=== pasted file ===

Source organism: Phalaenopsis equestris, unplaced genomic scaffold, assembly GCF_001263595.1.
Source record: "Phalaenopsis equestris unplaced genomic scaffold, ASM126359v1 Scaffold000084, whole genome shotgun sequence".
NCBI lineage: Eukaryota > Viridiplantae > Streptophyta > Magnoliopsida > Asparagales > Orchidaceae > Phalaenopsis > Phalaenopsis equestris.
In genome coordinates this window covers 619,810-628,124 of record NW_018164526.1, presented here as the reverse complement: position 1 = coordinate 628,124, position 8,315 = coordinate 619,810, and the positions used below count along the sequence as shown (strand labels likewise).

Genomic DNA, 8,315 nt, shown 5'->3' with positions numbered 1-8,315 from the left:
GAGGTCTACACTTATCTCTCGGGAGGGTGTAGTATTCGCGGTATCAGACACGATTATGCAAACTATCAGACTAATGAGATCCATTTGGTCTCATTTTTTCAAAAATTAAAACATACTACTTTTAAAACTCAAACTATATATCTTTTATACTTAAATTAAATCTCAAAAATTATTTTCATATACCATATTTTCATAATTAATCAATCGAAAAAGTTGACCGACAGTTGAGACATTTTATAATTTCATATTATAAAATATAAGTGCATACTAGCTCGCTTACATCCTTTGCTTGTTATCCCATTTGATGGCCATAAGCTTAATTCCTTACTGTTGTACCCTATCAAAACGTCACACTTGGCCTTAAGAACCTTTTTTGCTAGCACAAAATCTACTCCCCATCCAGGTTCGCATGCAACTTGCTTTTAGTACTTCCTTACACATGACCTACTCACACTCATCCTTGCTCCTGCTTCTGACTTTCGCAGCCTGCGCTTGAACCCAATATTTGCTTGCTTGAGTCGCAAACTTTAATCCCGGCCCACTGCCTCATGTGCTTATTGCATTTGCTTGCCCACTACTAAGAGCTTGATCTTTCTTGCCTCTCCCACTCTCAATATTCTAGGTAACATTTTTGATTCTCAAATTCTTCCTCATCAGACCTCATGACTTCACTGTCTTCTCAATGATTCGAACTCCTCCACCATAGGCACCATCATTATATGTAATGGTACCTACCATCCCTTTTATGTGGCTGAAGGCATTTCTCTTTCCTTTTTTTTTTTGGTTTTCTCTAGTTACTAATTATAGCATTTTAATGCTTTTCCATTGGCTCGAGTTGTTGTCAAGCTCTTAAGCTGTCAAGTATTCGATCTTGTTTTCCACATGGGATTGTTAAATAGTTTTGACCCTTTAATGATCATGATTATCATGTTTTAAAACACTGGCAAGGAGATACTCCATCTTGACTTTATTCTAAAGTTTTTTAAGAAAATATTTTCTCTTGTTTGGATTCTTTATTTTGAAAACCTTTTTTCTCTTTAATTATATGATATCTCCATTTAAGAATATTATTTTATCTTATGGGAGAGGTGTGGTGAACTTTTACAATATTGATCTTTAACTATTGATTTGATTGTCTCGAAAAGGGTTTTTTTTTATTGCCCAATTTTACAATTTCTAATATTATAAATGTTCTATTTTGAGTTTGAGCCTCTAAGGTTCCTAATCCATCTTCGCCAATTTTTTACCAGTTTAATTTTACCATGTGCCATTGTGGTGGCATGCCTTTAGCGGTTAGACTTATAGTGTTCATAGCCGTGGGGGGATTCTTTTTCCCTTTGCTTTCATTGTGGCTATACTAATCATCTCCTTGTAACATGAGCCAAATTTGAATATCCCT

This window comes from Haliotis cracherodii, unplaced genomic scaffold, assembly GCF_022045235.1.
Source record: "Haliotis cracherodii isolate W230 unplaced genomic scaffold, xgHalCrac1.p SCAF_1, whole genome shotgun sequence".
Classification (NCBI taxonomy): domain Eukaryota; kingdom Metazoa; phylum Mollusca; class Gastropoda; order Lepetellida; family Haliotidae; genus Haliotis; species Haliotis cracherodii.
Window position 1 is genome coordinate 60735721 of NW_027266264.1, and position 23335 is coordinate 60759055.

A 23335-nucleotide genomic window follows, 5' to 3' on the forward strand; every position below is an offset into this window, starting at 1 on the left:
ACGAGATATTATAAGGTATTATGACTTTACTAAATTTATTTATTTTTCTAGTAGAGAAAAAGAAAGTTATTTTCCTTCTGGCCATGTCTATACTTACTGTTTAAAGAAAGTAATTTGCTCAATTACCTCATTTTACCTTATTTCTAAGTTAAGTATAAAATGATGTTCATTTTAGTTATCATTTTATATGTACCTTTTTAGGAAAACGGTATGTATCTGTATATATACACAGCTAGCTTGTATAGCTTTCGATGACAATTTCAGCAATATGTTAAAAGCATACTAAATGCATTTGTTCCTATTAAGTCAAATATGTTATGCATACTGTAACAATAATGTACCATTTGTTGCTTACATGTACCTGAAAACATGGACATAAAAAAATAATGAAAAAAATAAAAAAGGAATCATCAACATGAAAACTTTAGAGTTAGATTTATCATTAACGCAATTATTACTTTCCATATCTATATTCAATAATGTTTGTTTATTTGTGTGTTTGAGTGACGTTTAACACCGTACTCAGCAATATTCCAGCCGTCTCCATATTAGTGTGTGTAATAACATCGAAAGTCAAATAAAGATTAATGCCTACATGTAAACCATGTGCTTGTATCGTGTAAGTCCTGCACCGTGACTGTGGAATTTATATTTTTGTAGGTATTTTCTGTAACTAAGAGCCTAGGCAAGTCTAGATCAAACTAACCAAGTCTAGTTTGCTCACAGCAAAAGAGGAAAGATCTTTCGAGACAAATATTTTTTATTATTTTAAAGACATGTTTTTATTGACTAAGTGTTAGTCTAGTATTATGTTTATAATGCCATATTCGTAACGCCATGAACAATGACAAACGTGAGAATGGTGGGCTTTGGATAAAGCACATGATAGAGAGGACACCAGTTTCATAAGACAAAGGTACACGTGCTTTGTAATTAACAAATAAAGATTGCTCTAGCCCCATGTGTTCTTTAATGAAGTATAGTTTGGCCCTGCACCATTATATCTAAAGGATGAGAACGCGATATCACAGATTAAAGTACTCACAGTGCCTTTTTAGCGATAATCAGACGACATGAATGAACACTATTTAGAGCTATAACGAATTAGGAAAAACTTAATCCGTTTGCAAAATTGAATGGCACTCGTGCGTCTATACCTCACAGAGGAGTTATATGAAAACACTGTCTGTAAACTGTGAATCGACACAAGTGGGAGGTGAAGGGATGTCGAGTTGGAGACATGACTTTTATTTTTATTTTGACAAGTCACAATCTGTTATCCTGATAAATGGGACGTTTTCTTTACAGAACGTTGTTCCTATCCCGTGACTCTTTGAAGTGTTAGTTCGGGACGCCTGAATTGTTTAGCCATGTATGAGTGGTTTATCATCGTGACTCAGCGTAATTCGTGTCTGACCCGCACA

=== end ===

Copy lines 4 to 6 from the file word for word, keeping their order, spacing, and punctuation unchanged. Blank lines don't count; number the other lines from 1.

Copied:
In genome coordinates this window covers 619,810-628,124 of record NW_018164526.1, presented here as the reverse complement: position 1 = coordinate 628,124, position 8,315 = coordinate 619,810, and the positions used below count along the sequence as shown (strand labels likewise).

Genomic DNA, 8,315 nt, shown 5'->3' with positions numbered 1-8,315 from the left:
GAGGTCTACACTTATCTCTCGGGAGGGTGTAGTATTCGCGGTATCAGACACGATTATGCAAACTATCAGACTAATGAGATCCATTTGGTCTCATTTTTTCAAAAATTAAAACATACTACTTTTAAAACTCAAACTATATATCTTTTATACTTAAATTAAATCTCAAAAATTATTTTCATATACCATATTTTCATAATTAATCAATCGAAAAAGTTGACCGACAGTTGAGACATTTTATAATTTCATATTATAAAATATAAGTGCATACTAGCTCGCTTACATCCTTTGCTTGTTATCCCATTTGATGGCCATAAGCTTAATTCCTTACTGTTGTACCCTATCAAAACGTCACACTTGGCCTTAAGAACCTTTTTTGCTAGCACAAAATCTACTCCCCATCCAGGTTCGCATGCAACTTGCTTTTAGTACTTCCTTACACATGACCTACTCACACTCATCCTTGCTCCTGCTTCTGACTTTCGCAGCCTGCGCTTGAACCCAATATTTGCTTGCTTGAGTCGCAAACTTTAATCCCGGCCCACTGCCTCATGTGCTTATTGCATTTGCTTGCCCACTACTAAGAGCTTGATCTTTCTTGCCTCTCCCACTCTCAATATTCTAGGTAACATTTTTGATTCTCAAATTCTTCCTCATCAGACCTCATGACTTCACTGTCTTCTCAATGATTCGAACTCCTCCACCATAGGCACCATCATTATATGTAATGGTACCTACCATCCCTTTTATGTGGCTGAAGGCATTTCTCTTTCCTTTTTTTTTTTGGTTTTCTCTAGTTACTAATTATAGCATTTTAATGCTTTTCCATTGGCTCGAGTTGTTGTCAAGCTCTTAAGCTGTCAAGTATTCGATCTTGTTTTCCACATGGGATTGTTAAATAGTTTTGACCCTTTAATGATCATGATTATCATGTTTTAAAACACTGGCAAGGAGATACTCCATCTTGACTTTATTCTAAAGTTTTTTAAGAAAATATTTTCTCTTGTTTGGATTCTTTATTTTGAAAACCTTTTTTCTCTTTAATTATATGATATCTCCATTTAAGAATATTATTTTATCTTATGGGAGAGGTGTGGTGAACTTTTACAATATTGATCTTTAACTATTGATTTGATTGTCTCGAAAAGGGTTTTTTTTTATTGCCCAATTTTACAATTTCTAATATTATAAATGTTCTATTTTGAGTTTGAGCCTCTAAGGTTCCTAATCCATCTTCGCCAATTTTTTACCAGTTTAATTTTACCATGTGCCATTGTGGTGGCATGCCTTTAGCGGTTAGACTTATAGTGTTCATAGCCGTGGGGGGATTCTTTTTCCCTTTGCTTTCATTGTGGCTATACTAATCATCTCCTTGTAACATGAGCCAAATTTGAATATCCCT